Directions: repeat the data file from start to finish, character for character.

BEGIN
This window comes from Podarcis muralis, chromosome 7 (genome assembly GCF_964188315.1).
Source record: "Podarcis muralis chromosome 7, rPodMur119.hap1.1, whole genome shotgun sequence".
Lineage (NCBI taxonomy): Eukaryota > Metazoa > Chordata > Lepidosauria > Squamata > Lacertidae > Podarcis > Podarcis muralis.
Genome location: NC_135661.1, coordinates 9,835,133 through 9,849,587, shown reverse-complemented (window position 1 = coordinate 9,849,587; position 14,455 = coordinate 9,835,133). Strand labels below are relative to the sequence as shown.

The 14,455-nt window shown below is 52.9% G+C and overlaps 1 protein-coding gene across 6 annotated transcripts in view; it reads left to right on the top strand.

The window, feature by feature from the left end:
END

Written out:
This window comes from Podarcis muralis, chromosome 7 (genome assembly GCF_964188315.1).
Source record: "Podarcis muralis chromosome 7, rPodMur119.hap1.1, whole genome shotgun sequence".
Lineage (NCBI taxonomy): Eukaryota > Metazoa > Chordata > Lepidosauria > Squamata > Lacertidae > Podarcis > Podarcis muralis.
Genome location: NC_135661.1, coordinates 9,835,133 through 9,849,587, shown reverse-complemented (window position 1 = coordinate 9,849,587; position 14,455 = coordinate 9,835,133). Strand labels below are relative to the sequence as shown.

The 14,455-nt window shown below is 52.9% G+C and overlaps 1 protein-coding gene across 6 annotated transcripts in view; it reads left to right on the top strand.

The window, feature by feature from the left end: